3. Spit the roast: While the grill is preheating, truss and spit the roast. Truss the roast in between each of the bones, pulling it into into a tight cylinder. Run the spit through the center of the roast, slightly towards the bone side to balance out the bones. Secure the roast to the spit with the spit forks.
  4. Cook the roast: Put the spit on the rotisserie and start it spinning. We’re cooking the roast until it reaches an internal temperature of 110°F for medium-rare. (Cook to 100°F for rare, 120°F for medium.) This will take about 2 1/2 hours, but the time will vary – go by temperature, not by time. Check the temperature of the roast after 1 hour of cooking (it should be about 50°F , then again after 2 hours of cooking (it should be about 90°F). At that point, start checking every fifteen minutes – you want to get as close to 110°F as you can, without going over (I quit at 108°F – close enough). As soon as the roast reaches 110°F, turn the grill to high heat. On my Summit, I turn the outer burners up to high, then light the infrared rotisserie burner and set it to high. Sear the roast on high for 15 to 30 minutes, until it is well browned on the outside, and the internal temperature measures 120°F for medium-rare. (115°F for rare, 130°F for medium).
  5. Rest, carve and serve: Remove the spit from the grill. Be careful – the spit is rocket hot. Immediately remove the roast from the spit, transfer to a platter, and remove the twine. Cover the roast with foil and rest the roast for 15 to 30 minutes before carving. To carve, cut the bones away from the roast (I save them for myself – chef’s treat). Slice the roast into 1/2 inch thick slices and serve.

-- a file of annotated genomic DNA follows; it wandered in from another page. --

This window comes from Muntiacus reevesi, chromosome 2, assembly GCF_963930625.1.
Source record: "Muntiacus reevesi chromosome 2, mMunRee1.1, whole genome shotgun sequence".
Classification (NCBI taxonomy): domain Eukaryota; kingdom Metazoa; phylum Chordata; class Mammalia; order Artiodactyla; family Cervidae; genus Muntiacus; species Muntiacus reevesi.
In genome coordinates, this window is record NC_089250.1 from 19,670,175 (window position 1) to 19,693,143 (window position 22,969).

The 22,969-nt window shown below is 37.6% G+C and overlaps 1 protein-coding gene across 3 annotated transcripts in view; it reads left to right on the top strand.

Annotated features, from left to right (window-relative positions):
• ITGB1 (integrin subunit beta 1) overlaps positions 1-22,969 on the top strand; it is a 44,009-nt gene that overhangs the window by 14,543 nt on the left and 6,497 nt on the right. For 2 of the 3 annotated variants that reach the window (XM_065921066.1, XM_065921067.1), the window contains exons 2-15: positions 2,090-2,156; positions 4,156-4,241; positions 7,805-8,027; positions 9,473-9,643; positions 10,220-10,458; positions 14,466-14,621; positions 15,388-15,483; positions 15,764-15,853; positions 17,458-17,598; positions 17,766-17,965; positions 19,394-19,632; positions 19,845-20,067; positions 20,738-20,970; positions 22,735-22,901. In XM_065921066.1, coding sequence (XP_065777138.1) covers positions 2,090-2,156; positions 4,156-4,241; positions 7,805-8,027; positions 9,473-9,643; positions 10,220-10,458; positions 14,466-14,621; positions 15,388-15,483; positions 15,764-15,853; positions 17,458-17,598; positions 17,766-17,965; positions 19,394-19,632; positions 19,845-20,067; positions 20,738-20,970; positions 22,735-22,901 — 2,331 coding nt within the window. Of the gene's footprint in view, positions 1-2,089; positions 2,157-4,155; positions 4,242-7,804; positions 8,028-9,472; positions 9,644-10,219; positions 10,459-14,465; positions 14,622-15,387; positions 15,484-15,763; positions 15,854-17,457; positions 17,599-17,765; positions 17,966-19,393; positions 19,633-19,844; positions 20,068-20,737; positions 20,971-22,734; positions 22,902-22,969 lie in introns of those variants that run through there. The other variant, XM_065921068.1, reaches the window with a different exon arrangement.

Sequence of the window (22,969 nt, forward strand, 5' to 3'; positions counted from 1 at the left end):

If you don’t have time to salt the roast overnight, you have two choices.[br]1. Salt at least one hour before cooking: Salt the roast one to two hours before cooking, and rest at room temperature until it is time to grill. An hour will give you enough time to get a bit of the dry brine effect. [br]2. Salt right before cooking: If you’re within an hour of cooking, salt the roast right before you truss and spit it for the grill.

  • Category: Rotisserie
  • Cuisine: American


  • You can reverse sear on a charcoal grill – start the grill out low and slow, then add a chimney full of lit charcoal at the end for the blast of high heat. I wouldn’t bother, if I were you. Charcoal burndown gives you low and slow naturally, starting high, then cooling off as it burns, and finishing the roast on low heat. It’s not quite the food scientist approved method, but it’s close enough, and it is less fussy. Check out my Rotisserie Prime Rib Roast recipe for charcoal grill setup.
  • About cooking times. The weight of the roast doesn’t matter – the thickest part of the meat determines how long it will cook. Butchers size rib roasts by the number of bones you want; an entire rib roast has seven bones. Below two bones is a thick steak, so we won’t talk about that here. Two bone roasts, about 4 pounds, are taller than they are wide – they cook more from the heat on the sides of the roast, and take less time to cook – start checking their temperature at 30 minutes, and expect them to take about an hour to get to 110°F. Three bone roasts are about as wide as they are tall, and cook from all directions. Start checking after 45 minutes, and expect them to take an hour and a half to get to 110°F. 4 bone or larger roasts, up to the entire seven bone rib roast, all cook in about the same time – the roast is now wider than it is tall, the heat has to work its way in from the sides, and adding extra width will not slow that down. They take about 2 1/2 hours to cook to 110°F. (All timings are approximations. Please use an instant read thermometer to be sure, because if you’re going to go through all this effort, don’t you want to know what’s going on in that roast?)